Functional Genomics

September 18 - December 15, 2000


All cells in a single organism contain the same DNA, and there is an almost one-to-one correspondence between genes and proteins.  But the level of production of various types of proteins depends on spatial and temporal variables such as tissue location and extra-cellular stimuli.

With the recent development of gene expression arrays, it has become possible to simultaneously measure the level of expression of thousands of genes by measuring the amount of each type of mRNA present in a collection of cells.  Biologists study differences in gene expression among cell types to elucidate the steps of normal development and tissue differentiation. By examining the level of gene expression in cell populations of disease and pre-disease states, investigators will attempt to understand the steps of disease development and to identify the genes involved in disease susceptibility and gene-environment interactions.

The greatest hurdles to the effective development and use of DNA microarrays are problems of mathematics and statistics, such as image analysis of the fluorescent signals; problems of combinatorial mathematics for the design of oligonucleotides; problems of how to elucidate genetic networks based on time-sequenced gene expression data; how to classify cells based on expression pattern; and how to develop diagnostic disease classifications systems. Because of the high dimensionality of the data obtained from microarray experiments, there are many challenging problems of multiplicity and multivariate analysis that must be addressed.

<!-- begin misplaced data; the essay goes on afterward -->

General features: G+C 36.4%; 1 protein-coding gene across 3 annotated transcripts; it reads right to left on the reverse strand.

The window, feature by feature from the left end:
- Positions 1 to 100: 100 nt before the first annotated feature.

DNA microarrays will finally provide the data to attempt to understand simple organisms as entire systems and this will require new levels of collaboration among mathematical scientists and biologists.  The program will help to identify and crystallize the formulation of the mathematical, statistical and computational issues, and form a working group of interdisciplinary researchers.

Organizing Committee

Kenneth Lange (UCLA, Biomathematics)
Michael Waterman (University of Southern California, Mathematics)